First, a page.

Similarly, the hasty and undignified retreat of the IDF that abandoned South Lebanon to Hezbollah — which precipitated the bloody 2006 Second Lebanon War and allowed the entire area to be transformed into a fearsome arsenal, bristling with over 100,000 missiles/rockets trained on virtually all major Israeli population centers — was initiated by none other than Ehud Barak, Israel’s most decorated soldier and a former chief of staff.
So, there you have it. Whether it was the 1973 Yom Kippur War, the 1993 Oslo Accords, the 2000 unilateral evacuation of South Lebanon or the 2005 Disengagement from Gaza, time and again the ability of the most senior and experienced security figures to accurately gauge the intentions of Israel’s adversaries have proven disastrously flawed — demonstrating that when it comes to assessing the outcome of strategic policy decisions, rank seems to be no real recommendation.
Hopelessly naïve and shortsighted
I confess that few things in the political discourse on Israel and its future sadden me more than the phenomenon of CIS. I am personally acquainted with several of the group’s more prominent and active members, and maintained cordial relationships with them — until they opted to associate themselves with this appallingly absurd initiative that the group is now trying to foist onto the public and elected government, perversely professing that it will — in some unspecified manner — enhance security, when it is patently obvious that it will do precisely the opposite.
Perhaps the most charitable way to characterize the CIS “plan” (for want of a better word) is to describe it as hopelessly naïve, shortsighted and totally devoid of any political foresight…or forethought.
Thus, apparently aware of strong public resistance to the notion of any further “unilateral” initiatives given the Gaza and South Lebanon fiascoes (both orchestrated by individuals with impeccable security credentials in Sharon and Barak), CIS attempts to allay these misgivings by assuring us: “In contrast with the unilateral withdrawals carried out in 2000 and 2005, [our] Plan calls for the IDF to remain in the West Bank and retain complete security control until a permanent status agreement with the Palestinians ushers in alternative concrete, sustainable arrangements.”
It requires little imagination to envision the pernicious political predicament such an injudicious move would create for Israel, were it to heed the CIS counsel.
First of all, CIS’s proposal would, in a stroke, convert Judea and Samaria from “disputed territory” to “occupied territory,” and the IDF from a “defense force” to an “occupying force.” Worse, it would do so by the explicit admission of Israel itself.
Entrapping the IDF in open-ended occupation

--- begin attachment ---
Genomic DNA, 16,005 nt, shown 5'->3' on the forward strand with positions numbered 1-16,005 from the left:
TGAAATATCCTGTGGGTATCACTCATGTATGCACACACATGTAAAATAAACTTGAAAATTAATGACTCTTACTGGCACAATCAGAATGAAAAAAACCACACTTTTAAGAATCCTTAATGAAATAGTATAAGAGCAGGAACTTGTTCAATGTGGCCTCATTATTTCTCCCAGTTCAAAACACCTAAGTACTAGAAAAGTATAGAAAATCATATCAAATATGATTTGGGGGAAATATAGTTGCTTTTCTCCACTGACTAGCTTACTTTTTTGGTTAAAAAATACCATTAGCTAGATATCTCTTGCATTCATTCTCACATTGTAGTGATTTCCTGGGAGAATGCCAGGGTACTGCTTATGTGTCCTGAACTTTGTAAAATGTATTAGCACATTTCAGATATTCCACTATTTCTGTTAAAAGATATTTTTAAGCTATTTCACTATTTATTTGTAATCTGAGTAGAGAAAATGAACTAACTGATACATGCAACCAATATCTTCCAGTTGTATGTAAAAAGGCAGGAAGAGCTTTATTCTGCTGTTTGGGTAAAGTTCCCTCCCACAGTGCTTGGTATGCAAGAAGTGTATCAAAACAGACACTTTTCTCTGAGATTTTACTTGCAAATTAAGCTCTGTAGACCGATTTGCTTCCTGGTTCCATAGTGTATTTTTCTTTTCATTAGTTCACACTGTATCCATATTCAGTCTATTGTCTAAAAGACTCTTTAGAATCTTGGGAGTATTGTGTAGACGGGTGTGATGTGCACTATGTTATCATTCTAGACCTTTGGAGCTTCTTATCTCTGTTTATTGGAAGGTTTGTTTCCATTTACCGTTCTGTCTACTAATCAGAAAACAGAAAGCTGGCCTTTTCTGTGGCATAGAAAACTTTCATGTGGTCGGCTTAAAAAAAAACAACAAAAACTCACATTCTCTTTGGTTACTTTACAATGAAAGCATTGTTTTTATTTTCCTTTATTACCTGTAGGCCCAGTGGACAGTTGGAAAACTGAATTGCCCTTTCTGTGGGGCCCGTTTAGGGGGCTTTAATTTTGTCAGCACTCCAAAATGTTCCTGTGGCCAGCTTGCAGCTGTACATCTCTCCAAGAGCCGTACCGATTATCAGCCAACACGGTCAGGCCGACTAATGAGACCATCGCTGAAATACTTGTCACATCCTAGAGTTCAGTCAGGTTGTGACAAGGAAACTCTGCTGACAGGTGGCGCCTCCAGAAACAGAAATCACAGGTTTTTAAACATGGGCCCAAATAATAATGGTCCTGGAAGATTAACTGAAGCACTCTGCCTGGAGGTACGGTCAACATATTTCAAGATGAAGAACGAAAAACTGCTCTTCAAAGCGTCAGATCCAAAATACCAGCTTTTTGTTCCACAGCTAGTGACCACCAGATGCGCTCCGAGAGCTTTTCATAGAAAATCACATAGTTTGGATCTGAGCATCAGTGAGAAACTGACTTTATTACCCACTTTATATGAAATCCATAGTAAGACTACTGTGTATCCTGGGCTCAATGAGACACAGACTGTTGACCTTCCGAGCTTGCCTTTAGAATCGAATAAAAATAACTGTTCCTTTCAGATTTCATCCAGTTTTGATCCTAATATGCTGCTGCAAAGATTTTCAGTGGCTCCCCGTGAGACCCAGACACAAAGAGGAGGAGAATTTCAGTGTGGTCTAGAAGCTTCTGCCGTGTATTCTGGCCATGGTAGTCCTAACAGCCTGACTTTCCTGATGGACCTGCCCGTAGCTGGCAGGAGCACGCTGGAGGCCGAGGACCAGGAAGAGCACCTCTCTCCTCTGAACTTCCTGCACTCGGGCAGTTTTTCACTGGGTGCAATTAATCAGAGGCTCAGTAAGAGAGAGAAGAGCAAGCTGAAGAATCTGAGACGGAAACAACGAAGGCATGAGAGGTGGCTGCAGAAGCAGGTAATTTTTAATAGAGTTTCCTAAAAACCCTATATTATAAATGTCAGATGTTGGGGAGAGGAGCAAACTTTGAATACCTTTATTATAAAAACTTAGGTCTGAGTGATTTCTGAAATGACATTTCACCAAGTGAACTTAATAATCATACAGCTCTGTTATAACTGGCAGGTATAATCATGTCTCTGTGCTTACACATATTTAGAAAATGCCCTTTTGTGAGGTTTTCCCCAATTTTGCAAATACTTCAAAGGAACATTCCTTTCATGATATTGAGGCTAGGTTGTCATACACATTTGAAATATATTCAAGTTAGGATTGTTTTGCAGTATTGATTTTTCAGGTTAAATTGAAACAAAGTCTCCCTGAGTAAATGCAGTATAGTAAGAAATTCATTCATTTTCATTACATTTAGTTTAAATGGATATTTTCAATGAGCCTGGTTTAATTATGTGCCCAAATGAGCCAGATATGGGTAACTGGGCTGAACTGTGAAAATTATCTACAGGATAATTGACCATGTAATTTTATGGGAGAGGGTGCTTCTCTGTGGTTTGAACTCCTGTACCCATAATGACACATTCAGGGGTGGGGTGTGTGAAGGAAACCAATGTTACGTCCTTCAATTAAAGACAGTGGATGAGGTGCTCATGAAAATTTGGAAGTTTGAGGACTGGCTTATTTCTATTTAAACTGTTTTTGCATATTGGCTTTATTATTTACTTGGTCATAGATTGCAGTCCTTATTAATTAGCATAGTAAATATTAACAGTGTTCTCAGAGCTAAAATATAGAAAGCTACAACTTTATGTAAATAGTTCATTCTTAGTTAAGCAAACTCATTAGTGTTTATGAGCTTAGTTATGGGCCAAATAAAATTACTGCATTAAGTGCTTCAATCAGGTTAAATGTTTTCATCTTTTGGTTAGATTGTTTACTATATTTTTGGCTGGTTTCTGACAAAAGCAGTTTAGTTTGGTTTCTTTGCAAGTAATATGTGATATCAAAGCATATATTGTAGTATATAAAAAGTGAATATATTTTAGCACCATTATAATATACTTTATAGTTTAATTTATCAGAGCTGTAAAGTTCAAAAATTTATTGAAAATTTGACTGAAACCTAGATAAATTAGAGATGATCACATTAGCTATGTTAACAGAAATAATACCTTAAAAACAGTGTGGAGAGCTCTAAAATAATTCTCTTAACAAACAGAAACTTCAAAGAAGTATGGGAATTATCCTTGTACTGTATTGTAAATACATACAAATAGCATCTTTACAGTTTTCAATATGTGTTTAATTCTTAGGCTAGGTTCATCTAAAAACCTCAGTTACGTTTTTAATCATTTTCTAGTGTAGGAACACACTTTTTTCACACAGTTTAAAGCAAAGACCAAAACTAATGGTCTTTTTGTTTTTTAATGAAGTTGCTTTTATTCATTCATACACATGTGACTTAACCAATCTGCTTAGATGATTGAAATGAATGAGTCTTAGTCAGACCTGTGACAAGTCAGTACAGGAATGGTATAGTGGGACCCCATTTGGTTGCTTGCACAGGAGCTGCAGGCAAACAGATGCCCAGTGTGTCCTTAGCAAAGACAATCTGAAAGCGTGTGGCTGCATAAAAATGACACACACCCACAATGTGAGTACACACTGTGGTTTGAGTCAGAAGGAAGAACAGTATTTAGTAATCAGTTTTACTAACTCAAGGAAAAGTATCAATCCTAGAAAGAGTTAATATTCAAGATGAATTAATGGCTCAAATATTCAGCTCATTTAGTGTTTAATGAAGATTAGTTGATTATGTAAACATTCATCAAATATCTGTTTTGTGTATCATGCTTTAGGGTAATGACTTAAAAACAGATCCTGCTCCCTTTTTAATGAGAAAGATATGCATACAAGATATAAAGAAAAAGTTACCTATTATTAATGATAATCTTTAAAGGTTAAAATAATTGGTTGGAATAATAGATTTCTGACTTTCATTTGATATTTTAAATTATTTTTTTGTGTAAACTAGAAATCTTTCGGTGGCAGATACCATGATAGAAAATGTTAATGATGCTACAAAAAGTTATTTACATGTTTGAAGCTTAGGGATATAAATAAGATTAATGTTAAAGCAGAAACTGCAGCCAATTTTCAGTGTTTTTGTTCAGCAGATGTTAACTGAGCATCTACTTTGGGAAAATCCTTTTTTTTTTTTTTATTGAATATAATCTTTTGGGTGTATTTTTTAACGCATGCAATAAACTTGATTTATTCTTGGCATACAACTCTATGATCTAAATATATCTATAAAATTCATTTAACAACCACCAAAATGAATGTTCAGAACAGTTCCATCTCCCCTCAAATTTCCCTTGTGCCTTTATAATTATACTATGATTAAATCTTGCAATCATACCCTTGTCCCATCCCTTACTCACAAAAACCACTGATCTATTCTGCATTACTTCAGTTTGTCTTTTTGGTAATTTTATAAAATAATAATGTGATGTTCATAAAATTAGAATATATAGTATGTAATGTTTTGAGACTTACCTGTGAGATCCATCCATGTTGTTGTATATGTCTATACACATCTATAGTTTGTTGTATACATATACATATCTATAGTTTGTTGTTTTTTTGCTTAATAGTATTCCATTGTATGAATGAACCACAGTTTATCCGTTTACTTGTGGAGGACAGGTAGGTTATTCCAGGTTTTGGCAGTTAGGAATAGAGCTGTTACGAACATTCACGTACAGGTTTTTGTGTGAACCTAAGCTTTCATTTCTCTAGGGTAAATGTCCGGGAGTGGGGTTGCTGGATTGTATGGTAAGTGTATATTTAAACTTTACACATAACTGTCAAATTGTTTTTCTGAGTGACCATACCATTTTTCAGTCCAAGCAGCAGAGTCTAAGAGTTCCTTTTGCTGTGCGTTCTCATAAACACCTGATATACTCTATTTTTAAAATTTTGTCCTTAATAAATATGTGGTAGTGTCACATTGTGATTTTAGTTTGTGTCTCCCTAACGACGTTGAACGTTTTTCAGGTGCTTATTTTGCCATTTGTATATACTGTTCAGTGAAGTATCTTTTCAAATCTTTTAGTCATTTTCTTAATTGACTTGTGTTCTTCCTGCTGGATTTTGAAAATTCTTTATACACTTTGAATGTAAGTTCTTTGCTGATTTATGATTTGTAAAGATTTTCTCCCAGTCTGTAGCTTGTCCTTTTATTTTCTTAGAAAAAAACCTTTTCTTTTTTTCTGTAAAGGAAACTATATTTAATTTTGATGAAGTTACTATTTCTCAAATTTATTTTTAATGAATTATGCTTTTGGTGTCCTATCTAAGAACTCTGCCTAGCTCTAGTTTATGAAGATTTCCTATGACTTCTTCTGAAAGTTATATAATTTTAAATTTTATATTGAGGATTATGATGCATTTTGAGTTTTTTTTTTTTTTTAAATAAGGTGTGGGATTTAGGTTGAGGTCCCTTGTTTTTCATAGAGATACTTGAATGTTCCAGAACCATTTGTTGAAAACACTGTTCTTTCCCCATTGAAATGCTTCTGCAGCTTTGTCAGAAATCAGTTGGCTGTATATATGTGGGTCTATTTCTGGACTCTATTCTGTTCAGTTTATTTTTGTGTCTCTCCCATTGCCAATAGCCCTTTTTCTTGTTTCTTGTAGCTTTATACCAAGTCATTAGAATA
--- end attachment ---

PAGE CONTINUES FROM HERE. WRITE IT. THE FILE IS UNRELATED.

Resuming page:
Moreover, as I have pointed out repeatedly, the basic elements of CIS’s “new unilateralism” — (a) the forswearing of claims to sovereignty over most of Judea-Samaria, and (b) the continued deployment of the IDF in that territory — replicate precisely the conditions that prevailed in South Lebanon until the IDF’s ignominious retreat.
Clearly, by conditioning the end of IDF deployment on the emergence of “a permanent status agreement with the Palestinians [that] ushers in alternative concrete, sustainable security arrangements,” CIS is, in fact, promoting a formula for open-ended occupation, whose duration is entirely dependent on the Palestinian-Arabs.
After all, according to the CIS plan, “The IDF [is] to remain in the West Bank and retain complete security control” until some suitable Palestinian interlocutor appears, one who is sufficiently pliant to satisfy Israel’s demands for said “permanent status agreement and concrete sustainable security arrangements,” but sufficiently robust to resist more radical domestic rivals who oppose any such agreement/arrangement.
But, as I have asked before, what if such an elusive interlocutor fails to emerge? After all, CIS’s plan clearly prescribes persisting with Israeli military presence in the territory because, as CIS itself concedes, “The situation in the West Bank requires…continued deployment of the IDF until satisfactory security arrangements are put into place within the framework of a permanent status agreement.”
So, in effect, all the Palestinian Arabs need to do to entrap the IDF in what will inevitably become an increasingly unpopular and untenable “occupation,” exposed to continual guerrilla attacks by a recalcitrant population, backed by armed Palestinian internal security services, is…well, very little.
Just like South Lebanon
Indeed, all they need do is wait until (a) mounting IDF casualties in a “foreign land” create increasing domestic pressure to “bring our boys home,” and (b) mounting international impatience with unending “occupation” create growing external pressure, which make continued IDF deployment untenable, and withdrawal inevitable, without any “permanent settlement” or “sustainable security arrangements.”
Obviously, under such circumstances, any hope that the conflict can be officially resolved with some negotiated final-status agreement is hopelessly detached from reality. Indeed, why should the Palestinians offer any quid pro quo to negotiate the withdrawal of the IDF, when Israel has a priori conceded sovereignty to them and ceased all construction of the settlements, condemning those communities to inevitable decay and disintegration? Indeed, what would be the justification for further IDF deployment in the sovereign territory of others – especially as that deployment itself is likely to be cited as the major grievance precipitating the belligerency between the sides?
Accordingly, the CIS proposal for deploying the IDF for an indeterminate period, in territory over which it lays no sovereign claim — and hence, by implication, acknowledges that others have such claims to it — will clearly create an unsustainable political configuration, which, sooner or later, will generate irresistible pressure on Israel to evacuate, leaving the country exposed to the very dangers the IDF deployment was intended to obviate. Just as it did in Lebanon. Only, this time, in territory abutting major trans-Israel transportation axes, adjacent to the country’s major population centers and overlooking its only international airport.
Hardly “rocket science”
This is hardly rocket science.
Can the esteemed members of CIS really be oblivious to all this? Indeed, it is difficult to know which is more troubling: Whether they are aware of these deadly defects in their ill-conceived program but insist on promoting it anyway; or whether they are not, and are promoting their ill-conceived program out of sheer ignorance. In future columns, I will attempt to address these perturbing questions.
Meanwhile we are left to hope that with the new US administration, CIS will have a far less sympathetic ear in Washington.